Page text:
117

Someone should have asked this already, but I couldn't find an answer. Say I have:

x = data.frame(q=1,w=2,e=3, ...and many many columns...)  

what is the most elegant way to rename an arbitrary subset of columns, whose position I don't necessarily know, into some other arbitrary names?

e.g. Say I want to rename "q" and "e" into "A" and "B", what is the most elegant code to do this?

Obviously, I can do a loop:

oldnames = c("q","e")
newnames = c("A","B")
for(i in 1:2) names(x)[names(x) == oldnames[i]] = newnames[i]

But I wonder if there is a better way? Maybe using some of the packages? (plyr::rename etc.)

20 Answers 20

128

With dplyr you would do:

library(dplyr)

df = data.frame(q = 1, w = 2, e = 3)
    
df %>% rename(A = q, B = e)

#  A w B
#1 1 2 3

Or if you want to use vectors, as suggested by @Jelena-bioinf:

library(dplyr)

df = data.frame(q = 1, w = 2, e = 3)

oldnames = c("q","e")
newnames = c("A","B")

df %>% rename_at(vars(oldnames), ~ newnames)

#  A w B
#1 1 2 3

L. D. Nicolas May suggested a change given rename_at is being superseded by rename_with:

df %>% 
  rename_with(~ newnames[which(oldnames == .x)], .cols = oldnames)

#  A w B
#1 1 2 3
4
  • 3
    the user asked about passing old and new names as vectors, I think Mar 23, 2018 at 12:41
  • 4
    Thanks @Jelena-bioinf. I amended the answer to include your suggestion.
    – Gorka
    Mar 24, 2018 at 16:08
  • 1
    Could you please explain the meaning of the ~(tilde) and where ".x" comes from in the rename_with example?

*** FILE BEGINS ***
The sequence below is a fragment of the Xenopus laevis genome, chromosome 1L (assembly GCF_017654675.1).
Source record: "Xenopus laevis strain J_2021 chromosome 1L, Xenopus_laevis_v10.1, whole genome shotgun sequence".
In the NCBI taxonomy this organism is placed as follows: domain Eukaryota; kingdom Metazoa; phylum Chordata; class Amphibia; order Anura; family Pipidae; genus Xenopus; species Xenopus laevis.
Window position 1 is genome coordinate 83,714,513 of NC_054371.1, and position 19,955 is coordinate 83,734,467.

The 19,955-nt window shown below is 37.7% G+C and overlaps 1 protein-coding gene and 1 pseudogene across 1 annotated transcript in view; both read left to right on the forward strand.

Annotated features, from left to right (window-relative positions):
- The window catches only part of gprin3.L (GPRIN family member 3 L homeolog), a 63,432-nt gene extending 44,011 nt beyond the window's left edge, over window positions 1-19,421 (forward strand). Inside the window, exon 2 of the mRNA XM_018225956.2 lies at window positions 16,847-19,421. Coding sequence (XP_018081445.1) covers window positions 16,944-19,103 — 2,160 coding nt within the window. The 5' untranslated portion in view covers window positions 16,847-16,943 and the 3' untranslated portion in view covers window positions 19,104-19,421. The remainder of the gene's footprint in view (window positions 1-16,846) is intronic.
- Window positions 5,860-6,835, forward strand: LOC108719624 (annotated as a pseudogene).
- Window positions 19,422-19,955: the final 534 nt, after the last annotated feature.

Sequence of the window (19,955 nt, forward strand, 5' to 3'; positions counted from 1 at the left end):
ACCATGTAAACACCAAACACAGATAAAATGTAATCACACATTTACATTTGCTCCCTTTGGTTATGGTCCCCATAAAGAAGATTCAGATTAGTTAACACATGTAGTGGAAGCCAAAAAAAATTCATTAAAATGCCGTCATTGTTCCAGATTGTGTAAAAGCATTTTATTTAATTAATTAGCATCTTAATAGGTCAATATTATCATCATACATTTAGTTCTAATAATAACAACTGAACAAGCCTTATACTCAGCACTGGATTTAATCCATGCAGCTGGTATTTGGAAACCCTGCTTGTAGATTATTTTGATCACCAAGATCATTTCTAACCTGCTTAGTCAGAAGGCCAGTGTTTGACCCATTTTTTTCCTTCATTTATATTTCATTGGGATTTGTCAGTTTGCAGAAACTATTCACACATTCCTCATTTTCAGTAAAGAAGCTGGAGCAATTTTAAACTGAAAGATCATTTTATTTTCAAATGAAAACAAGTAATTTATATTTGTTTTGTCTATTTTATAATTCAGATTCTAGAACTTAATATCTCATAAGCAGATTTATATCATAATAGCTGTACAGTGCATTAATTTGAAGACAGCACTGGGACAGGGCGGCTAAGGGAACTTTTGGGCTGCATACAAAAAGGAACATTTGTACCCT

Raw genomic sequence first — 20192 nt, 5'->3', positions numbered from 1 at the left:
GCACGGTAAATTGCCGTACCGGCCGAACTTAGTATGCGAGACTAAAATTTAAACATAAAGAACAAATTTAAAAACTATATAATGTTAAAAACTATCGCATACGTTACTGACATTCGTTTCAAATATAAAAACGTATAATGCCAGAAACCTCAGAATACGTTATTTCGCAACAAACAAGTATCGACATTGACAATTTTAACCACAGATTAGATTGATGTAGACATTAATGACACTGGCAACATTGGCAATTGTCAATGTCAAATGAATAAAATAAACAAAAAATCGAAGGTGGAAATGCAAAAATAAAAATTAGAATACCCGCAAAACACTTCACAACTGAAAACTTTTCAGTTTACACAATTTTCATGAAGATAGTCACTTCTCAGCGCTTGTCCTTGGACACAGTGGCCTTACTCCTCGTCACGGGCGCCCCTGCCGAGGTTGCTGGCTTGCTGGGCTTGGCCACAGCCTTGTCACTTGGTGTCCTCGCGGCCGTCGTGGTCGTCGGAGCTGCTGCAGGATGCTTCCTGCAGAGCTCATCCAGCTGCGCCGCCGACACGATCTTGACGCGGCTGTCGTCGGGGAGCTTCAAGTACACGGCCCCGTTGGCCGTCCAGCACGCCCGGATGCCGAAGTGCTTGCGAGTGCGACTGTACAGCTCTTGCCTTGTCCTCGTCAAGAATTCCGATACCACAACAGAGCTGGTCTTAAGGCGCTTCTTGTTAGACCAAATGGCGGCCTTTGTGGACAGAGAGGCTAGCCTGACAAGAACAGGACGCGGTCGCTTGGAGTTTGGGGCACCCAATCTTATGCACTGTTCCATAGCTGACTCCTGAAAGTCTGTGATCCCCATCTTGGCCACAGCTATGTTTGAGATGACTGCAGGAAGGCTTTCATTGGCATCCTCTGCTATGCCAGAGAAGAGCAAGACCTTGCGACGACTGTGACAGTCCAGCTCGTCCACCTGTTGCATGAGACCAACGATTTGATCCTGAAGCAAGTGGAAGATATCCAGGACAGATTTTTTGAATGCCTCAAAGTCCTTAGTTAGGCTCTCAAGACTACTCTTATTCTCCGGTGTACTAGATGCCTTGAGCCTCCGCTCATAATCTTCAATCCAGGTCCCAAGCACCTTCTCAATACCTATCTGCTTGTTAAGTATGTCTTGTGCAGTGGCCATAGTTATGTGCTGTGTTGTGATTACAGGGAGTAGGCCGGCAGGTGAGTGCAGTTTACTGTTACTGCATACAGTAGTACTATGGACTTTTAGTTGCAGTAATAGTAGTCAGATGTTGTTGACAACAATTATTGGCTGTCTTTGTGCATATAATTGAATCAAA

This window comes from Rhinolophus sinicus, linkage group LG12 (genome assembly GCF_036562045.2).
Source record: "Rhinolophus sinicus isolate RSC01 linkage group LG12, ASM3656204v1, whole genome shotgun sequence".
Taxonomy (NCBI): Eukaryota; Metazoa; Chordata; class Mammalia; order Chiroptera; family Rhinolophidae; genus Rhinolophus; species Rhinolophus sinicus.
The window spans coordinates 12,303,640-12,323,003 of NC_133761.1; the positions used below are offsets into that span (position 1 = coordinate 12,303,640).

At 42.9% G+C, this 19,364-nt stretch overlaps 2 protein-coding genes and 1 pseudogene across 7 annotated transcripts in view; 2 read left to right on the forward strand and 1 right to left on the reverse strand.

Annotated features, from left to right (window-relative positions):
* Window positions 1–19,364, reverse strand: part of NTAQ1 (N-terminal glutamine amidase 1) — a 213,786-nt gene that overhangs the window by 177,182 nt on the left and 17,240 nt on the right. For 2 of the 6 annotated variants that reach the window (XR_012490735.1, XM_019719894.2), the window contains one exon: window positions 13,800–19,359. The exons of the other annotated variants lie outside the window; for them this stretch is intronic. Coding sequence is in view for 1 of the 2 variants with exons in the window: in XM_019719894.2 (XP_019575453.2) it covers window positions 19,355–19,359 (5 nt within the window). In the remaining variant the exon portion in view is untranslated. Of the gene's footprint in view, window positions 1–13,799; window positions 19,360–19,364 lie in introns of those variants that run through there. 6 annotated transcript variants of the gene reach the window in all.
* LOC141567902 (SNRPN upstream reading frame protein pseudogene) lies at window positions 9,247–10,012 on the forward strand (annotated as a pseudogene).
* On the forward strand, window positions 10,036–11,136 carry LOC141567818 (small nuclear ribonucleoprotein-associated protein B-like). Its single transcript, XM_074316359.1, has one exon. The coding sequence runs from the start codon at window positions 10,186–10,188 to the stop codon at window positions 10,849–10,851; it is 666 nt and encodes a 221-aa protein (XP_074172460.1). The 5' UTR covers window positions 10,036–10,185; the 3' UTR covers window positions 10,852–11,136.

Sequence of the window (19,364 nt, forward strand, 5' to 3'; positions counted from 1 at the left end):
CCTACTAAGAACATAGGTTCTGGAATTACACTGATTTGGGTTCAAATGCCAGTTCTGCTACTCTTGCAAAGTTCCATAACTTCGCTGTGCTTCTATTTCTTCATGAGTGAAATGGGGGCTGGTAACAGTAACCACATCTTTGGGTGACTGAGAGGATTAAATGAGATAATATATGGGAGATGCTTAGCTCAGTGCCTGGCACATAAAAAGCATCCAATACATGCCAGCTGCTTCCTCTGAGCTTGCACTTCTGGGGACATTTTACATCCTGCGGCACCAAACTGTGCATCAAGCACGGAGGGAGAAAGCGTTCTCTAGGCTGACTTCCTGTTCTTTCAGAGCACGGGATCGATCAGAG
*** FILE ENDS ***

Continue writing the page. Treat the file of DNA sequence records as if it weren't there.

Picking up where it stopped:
– petzi
    Oct 26, 2020 at 12:27
  • 2
    rename_with can use either a function or a formula to rename all columns given as the .cols argument. For example rename_with(iris, toupper, starts_with("Petal")) is equivalent to rename_with(iris, ~ toupper(.x), starts_with("Petal")) . Dec 17, 2020 at 9:32
126

setnames from the data.tablepackage will work on data.frames or data.tables

library(data.table)
d <- data.frame(a=1:2,b=2:3,d=4:5)
setnames(d, old = c('a','d'), new = c('anew','dnew'))
d


 #   anew b dnew
 # 1    1 2    4
 # 2    2 3    5

Note that changes are made by reference, so no copying (even for data.frames!)

5
  • 2
    For late arrivals here - Also take a look at Joel's answer below which covers checking for existing columns in case you have a list of name changes which may not all be present e.g. old = c("a", "d", "e")
    – micstr
    Nov 7, 2016 at 13:29
  • 1
    I wonder, does this work if you only wish to rename a subset / some of the columns instead of all of them? So if I had a data frame of ten columns and wished to rename _id_firstname to firstname and _id_lastname to lastname but leave the remaining eight columns untouched, can I do this or do I have to list all columns?
    – Mus
    Jul 9, 2018 at 12:43
  • @MusTheDataGuy you supply the subset of new and old names, and it will work.
    – mnel
    Jul 16, 2018 at 13:20
  • 1